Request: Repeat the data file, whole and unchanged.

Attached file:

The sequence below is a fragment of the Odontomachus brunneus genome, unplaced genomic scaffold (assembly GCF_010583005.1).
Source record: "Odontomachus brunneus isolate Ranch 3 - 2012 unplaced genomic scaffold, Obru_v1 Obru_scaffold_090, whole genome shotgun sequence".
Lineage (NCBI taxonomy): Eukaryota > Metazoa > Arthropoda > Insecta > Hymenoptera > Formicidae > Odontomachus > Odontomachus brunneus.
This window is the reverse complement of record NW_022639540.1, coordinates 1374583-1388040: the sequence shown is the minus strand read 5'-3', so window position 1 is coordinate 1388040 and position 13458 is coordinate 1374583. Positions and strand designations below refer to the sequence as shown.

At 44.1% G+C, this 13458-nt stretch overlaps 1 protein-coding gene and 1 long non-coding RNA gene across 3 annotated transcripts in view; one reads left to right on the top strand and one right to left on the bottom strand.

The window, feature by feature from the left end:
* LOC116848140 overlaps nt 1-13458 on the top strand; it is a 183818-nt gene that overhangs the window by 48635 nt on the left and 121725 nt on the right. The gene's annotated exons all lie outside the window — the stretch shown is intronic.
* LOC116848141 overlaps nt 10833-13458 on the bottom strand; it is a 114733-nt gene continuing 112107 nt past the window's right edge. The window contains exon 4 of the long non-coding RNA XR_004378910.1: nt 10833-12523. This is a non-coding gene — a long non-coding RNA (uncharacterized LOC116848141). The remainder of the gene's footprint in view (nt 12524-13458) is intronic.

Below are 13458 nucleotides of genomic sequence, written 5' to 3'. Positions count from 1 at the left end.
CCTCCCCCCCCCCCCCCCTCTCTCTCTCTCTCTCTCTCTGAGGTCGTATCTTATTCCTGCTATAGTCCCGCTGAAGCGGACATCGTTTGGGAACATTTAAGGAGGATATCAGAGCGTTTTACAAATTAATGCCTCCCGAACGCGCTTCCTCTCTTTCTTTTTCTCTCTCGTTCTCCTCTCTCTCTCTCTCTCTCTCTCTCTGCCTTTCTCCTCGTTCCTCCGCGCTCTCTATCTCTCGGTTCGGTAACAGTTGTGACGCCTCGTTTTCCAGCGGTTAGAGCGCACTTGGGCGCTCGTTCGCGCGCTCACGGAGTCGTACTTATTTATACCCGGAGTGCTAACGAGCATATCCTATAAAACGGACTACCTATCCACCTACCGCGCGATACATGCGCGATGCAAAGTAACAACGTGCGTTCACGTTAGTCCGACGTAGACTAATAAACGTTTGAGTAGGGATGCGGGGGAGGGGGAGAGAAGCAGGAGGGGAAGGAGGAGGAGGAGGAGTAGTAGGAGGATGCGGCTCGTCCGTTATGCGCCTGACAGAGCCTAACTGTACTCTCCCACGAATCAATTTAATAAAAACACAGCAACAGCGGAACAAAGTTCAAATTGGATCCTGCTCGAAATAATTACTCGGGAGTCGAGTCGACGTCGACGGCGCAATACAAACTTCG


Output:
The sequence below is a fragment of the Odontomachus brunneus genome, unplaced genomic scaffold (assembly GCF_010583005.1).
Source record: "Odontomachus brunneus isolate Ranch 3 - 2012 unplaced genomic scaffold, Obru_v1 Obru_scaffold_090, whole genome shotgun sequence".
Lineage (NCBI taxonomy): Eukaryota > Metazoa > Arthropoda > Insecta > Hymenoptera > Formicidae > Odontomachus > Odontomachus brunneus.
This window is the reverse complement of record NW_022639540.1, coordinates 1374583-1388040: the sequence shown is the minus strand read 5'-3', so window position 1 is coordinate 1388040 and position 13458 is coordinate 1374583. Positions and strand designations below refer to the sequence as shown.

At 44.1% G+C, this 13458-nt stretch overlaps 1 protein-coding gene and 1 long non-coding RNA gene across 3 annotated transcripts in view; one reads left to right on the top strand and one right to left on the bottom strand.

The window, feature by feature from the left end:
* LOC116848140 overlaps nt 1-13458 on the top strand; it is a 183818-nt gene that overhangs the window by 48635 nt on the left and 121725 nt on the right. The gene's annotated exons all lie outside the window — the stretch shown is intronic.
* LOC116848141 overlaps nt 10833-13458 on the bottom strand; it is a 114733-nt gene continuing 112107 nt past the window's right edge. The window contains exon 4 of the long non-coding RNA XR_004378910.1: nt 10833-12523. This is a non-coding gene — a long non-coding RNA (uncharacterized LOC116848141). The remainder of the gene's footprint in view (nt 12524-13458) is intronic.

Below are 13458 nucleotides of genomic sequence, written 5' to 3'. Positions count from 1 at the left end.
CCTCCCCCCCCCCCCCCCTCTCTCTCTCTCTCTCTCTCTGAGGTCGTATCTTATTCCTGCTATAGTCCCGCTGAAGCGGACATCGTTTGGGAACATTTAAGGAGGATATCAGAGCGTTTTACAAATTAATGCCTCCCGAACGCGCTTCCTCTCTTTCTTTTTCTCTCTCGTTCTCCTCTCTCTCTCTCTCTCTCTCTCTCTGCCTTTCTCCTCGTTCCTCCGCGCTCTCTATCTCTCGGTTCGGTAACAGTTGTGACGCCTCGTTTTCCAGCGGTTAGAGCGCACTTGGGCGCTCGTTCGCGCGCTCACGGAGTCGTACTTATTTATACCCGGAGTGCTAACGAGCATATCCTATAAAACGGACTACCTATCCACCTACCGCGCGATACATGCGCGATGCAAAGTAACAACGTGCGTTCACGTTAGTCCGACGTAGACTAATAAACGTTTGAGTAGGGATGCGGGGGAGGGGGAGAGAAGCAGGAGGGGAAGGAGGAGGAGGAGGAGTAGTAGGAGGATGCGGCTCGTCCGTTATGCGCCTGACAGAGCCTAACTGTACTCTCCCACGAATCAATTTAATAAAAACACAGCAACAGCGGAACAAAGTTCAAATTGGATCCTGCTCGAAATAATTACTCGGGAGTCGAGTCGACGTCGACGGCGCAATACAAACTTCG